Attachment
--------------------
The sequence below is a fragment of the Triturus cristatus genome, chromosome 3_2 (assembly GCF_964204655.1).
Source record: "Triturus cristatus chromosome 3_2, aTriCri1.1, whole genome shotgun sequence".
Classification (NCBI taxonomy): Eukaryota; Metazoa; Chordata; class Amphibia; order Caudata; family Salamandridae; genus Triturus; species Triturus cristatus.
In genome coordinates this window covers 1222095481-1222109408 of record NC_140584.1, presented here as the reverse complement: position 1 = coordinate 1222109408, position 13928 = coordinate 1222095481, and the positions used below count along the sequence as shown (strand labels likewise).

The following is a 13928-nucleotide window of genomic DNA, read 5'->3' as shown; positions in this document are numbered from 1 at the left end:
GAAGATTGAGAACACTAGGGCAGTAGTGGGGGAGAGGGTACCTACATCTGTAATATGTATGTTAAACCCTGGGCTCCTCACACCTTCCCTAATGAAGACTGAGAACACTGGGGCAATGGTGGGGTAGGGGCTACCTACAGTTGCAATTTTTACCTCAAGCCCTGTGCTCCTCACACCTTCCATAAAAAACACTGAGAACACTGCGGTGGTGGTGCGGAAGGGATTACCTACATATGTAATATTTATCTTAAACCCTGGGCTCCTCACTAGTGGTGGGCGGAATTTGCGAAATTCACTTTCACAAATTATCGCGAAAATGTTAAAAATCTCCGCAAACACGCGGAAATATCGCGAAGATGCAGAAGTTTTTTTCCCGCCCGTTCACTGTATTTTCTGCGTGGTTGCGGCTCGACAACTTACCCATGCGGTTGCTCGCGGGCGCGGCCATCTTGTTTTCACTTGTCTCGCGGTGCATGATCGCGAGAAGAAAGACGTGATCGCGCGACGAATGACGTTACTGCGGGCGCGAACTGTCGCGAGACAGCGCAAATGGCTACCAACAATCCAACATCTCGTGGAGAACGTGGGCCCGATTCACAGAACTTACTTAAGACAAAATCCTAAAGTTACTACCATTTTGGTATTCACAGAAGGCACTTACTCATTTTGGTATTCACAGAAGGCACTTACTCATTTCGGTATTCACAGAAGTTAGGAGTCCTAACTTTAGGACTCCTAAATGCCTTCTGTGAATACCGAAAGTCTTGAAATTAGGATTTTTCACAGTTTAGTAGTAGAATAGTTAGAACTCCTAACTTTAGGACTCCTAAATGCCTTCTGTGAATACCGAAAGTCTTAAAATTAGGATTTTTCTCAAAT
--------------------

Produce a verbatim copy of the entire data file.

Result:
The sequence below is a fragment of the Triturus cristatus genome, chromosome 3_2 (assembly GCF_964204655.1).
Source record: "Triturus cristatus chromosome 3_2, aTriCri1.1, whole genome shotgun sequence".
Classification (NCBI taxonomy): Eukaryota; Metazoa; Chordata; class Amphibia; order Caudata; family Salamandridae; genus Triturus; species Triturus cristatus.
In genome coordinates this window covers 1222095481-1222109408 of record NC_140584.1, presented here as the reverse complement: position 1 = coordinate 1222109408, position 13928 = coordinate 1222095481, and the positions used below count along the sequence as shown (strand labels likewise).

The following is a 13928-nucleotide window of genomic DNA, read 5'->3' as shown; positions in this document are numbered from 1 at the left end:
GAAGATTGAGAACACTAGGGCAGTAGTGGGGGAGAGGGTACCTACATCTGTAATATGTATGTTAAACCCTGGGCTCCTCACACCTTCCCTAATGAAGACTGAGAACACTGGGGCAATGGTGGGGTAGGGGCTACCTACAGTTGCAATTTTTACCTCAAGCCCTGTGCTCCTCACACCTTCCATAAAAAACACTGAGAACACTGCGGTGGTGGTGCGGAAGGGATTACCTACATATGTAATATTTATCTTAAACCCTGGGCTCCTCACTAGTGGTGGGCGGAATTTGCGAAATTCACTTTCACAAATTATCGCGAAAATGTTAAAAATCTCCGCAAACACGCGGAAATATCGCGAAGATGCAGAAGTTTTTTTCCCGCCCGTTCACTGTATTTTCTGCGTGGTTGCGGCTCGACAACTTACCCATGCGGTTGCTCGCGGGCGCGGCCATCTTGTTTTCACTTGTCTCGCGGTGCATGATCGCGAGAAGAAAGACGTGATCGCGCGACGAATGACGTTACTGCGGGCGCGAACTGTCGCGAGACAGCGCAAATGGCTACCAACAATCCAACATCTCGTGGAGAACGTGGGCCCGATTCACAGAACTTACTTAAGACAAAATCCTAAAGTTACTACCATTTTGGTATTCACAGAAGGCACTTACTCATTTTGGTATTCACAGAAGGCACTTACTCATTTCGGTATTCACAGAAGTTAGGAGTCCTAACTTTAGGACTCCTAAATGCCTTCTGTGAATACCGAAAGTCTTGAAATTAGGATTTTTCACAGTTTAGTAGTAGAATAGTTAGAACTCCTAACTTTAGGACTCCTAAATGCCTTCTGTGAATACCGAAAGTCTTAAAATTAGGATTTTTCTCAAAT